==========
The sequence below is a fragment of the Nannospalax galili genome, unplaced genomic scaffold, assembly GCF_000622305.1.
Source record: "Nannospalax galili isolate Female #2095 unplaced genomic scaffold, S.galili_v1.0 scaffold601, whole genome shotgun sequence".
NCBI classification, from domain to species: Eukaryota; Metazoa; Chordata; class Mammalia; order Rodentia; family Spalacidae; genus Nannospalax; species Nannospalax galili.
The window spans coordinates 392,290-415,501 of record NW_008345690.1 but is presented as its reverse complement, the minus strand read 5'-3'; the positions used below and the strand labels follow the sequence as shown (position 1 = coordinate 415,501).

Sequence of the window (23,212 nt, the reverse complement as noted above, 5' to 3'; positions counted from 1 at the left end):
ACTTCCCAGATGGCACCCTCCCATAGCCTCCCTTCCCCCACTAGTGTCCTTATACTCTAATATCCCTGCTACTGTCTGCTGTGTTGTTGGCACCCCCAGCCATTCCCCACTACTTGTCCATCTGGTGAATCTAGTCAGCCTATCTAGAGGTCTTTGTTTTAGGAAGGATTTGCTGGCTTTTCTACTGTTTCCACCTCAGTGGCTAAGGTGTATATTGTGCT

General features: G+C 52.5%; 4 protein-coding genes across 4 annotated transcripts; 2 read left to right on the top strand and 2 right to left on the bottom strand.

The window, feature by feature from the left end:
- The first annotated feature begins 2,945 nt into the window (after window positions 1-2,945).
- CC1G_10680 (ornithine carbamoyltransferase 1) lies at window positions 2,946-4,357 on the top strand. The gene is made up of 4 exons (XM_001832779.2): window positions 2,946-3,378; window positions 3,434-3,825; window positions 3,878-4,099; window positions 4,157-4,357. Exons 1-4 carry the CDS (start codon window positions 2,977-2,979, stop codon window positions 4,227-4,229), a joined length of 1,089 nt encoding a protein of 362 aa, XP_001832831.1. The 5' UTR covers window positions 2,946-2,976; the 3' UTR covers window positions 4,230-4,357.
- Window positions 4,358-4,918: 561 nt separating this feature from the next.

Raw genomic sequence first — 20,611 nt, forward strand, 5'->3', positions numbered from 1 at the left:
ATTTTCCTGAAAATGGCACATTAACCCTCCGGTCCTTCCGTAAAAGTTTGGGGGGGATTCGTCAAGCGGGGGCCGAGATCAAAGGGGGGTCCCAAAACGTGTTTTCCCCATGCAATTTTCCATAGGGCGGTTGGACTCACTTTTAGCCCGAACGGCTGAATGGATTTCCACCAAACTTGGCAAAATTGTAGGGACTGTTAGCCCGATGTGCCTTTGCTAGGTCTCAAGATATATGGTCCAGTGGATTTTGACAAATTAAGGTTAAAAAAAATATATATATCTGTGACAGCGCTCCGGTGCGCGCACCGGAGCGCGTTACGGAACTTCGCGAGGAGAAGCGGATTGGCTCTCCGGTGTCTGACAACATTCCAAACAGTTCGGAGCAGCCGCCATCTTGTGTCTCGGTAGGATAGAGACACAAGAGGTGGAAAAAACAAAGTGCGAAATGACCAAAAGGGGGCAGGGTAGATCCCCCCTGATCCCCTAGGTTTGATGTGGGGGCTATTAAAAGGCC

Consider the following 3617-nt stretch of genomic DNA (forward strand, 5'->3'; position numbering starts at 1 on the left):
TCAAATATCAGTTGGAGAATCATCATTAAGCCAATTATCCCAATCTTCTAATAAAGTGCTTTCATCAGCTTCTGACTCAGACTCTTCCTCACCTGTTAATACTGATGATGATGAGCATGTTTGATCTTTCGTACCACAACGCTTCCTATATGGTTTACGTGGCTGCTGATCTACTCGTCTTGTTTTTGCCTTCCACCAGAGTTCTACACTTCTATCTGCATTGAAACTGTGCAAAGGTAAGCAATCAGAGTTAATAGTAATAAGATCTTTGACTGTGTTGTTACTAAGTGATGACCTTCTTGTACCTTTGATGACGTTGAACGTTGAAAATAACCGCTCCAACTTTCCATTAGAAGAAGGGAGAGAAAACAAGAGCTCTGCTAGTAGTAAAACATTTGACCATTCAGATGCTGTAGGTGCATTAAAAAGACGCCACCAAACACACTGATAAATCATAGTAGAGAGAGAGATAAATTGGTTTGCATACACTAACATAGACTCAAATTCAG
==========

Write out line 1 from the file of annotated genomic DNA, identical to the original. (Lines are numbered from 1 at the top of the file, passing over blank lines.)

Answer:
The sequence below is a fragment of the Nannospalax galili genome, unplaced genomic scaffold, assembly GCF_000622305.1.